But enough with the negative. The new discs themselves are amazing! The picture quality is the best it’s ever been on Bond, and they retain all the special features of the last batch (including the wonderful documentaries on each film) plus great new ones. And, of course, the Roger Moore commentaries.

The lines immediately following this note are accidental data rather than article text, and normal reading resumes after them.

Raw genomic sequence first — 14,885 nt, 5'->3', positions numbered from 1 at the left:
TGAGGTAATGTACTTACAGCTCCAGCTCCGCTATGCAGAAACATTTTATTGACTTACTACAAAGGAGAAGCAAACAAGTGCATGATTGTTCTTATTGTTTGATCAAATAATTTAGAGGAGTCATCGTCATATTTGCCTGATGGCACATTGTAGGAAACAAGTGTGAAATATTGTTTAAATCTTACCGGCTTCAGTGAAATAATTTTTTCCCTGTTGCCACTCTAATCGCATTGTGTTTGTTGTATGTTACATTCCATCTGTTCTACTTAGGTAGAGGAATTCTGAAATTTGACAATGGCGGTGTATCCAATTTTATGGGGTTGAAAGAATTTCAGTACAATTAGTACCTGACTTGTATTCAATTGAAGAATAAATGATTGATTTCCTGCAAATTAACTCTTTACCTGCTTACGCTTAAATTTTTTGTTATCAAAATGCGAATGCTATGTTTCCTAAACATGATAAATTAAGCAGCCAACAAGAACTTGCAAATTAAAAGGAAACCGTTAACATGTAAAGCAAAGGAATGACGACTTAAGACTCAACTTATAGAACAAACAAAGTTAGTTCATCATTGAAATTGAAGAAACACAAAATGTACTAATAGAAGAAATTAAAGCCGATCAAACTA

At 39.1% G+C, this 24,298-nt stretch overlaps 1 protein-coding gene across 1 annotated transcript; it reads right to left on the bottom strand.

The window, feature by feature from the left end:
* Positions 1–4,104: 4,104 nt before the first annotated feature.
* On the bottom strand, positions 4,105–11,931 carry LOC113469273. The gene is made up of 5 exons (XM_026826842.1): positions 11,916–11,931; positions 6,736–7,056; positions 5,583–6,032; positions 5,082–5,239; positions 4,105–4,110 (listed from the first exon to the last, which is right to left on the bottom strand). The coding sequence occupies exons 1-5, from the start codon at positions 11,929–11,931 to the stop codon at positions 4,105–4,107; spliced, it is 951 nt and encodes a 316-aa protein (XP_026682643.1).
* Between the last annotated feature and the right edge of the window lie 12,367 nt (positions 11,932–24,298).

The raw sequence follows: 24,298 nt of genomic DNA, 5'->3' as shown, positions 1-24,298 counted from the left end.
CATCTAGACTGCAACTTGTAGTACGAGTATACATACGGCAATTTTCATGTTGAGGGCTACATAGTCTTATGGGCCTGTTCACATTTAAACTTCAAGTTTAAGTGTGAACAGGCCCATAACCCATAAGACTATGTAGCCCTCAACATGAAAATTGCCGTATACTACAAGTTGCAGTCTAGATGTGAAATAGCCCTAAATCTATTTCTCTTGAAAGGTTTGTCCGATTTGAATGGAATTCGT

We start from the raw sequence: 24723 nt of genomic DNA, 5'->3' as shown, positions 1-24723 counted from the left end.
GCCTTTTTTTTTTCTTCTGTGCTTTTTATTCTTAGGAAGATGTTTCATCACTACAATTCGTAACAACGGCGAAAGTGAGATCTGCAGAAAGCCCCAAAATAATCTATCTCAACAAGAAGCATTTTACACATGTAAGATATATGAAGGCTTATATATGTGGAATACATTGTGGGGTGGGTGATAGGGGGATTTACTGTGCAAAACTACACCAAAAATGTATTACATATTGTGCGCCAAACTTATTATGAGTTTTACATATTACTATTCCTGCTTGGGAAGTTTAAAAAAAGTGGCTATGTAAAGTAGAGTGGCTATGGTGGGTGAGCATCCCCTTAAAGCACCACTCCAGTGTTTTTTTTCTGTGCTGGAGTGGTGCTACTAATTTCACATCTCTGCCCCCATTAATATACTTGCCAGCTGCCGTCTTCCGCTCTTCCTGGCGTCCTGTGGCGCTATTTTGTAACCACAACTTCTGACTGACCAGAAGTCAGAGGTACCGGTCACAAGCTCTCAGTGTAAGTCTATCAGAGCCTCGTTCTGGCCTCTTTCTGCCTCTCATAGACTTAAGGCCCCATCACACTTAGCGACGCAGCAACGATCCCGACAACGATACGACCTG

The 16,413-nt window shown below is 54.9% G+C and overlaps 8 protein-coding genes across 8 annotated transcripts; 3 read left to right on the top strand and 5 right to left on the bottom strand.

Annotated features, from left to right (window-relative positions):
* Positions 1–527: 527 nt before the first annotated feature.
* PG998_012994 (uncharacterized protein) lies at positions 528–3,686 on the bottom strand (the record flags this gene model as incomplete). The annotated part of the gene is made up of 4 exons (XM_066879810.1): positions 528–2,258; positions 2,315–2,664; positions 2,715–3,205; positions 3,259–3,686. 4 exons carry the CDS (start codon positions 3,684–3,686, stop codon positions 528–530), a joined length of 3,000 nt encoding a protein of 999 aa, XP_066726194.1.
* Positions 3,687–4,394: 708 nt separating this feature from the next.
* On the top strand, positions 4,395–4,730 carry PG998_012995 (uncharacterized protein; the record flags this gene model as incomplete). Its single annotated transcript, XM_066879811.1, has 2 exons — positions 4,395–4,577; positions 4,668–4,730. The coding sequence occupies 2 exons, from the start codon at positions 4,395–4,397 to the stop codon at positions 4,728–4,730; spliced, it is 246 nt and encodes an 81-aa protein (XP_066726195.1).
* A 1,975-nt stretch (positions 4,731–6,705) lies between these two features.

Sir Roger is one of the great DVD commentators. His tracks on episodes of his two best TV series, The Saint and the fantastic, underrated The Persuaders! are first rate. He and his producing partners Johnny Goodman and Robert S. Baker provide commentaries that are both informative and entertaining. Ol’ Rog is very funny, usually in a self-deprecating manner. And he has an amazing memory! He knows every actor’s name, even in the smallest of parts, and what happened to them and where they are now. Therefore you’re never faced with those lengthy discussions you sometimes get where older commentators try in vain to recollect someone’s name, or endlessly debate whether or not the person is still alive. He finds tactful ways to give us a bit of gossip on them (usually to do with drinking problems, it seems) and never takes himself or the material too seriously. So, based on those other tracks, Moore’s commentaries were probably the number one reason I’ve been anticipating these new DVDs.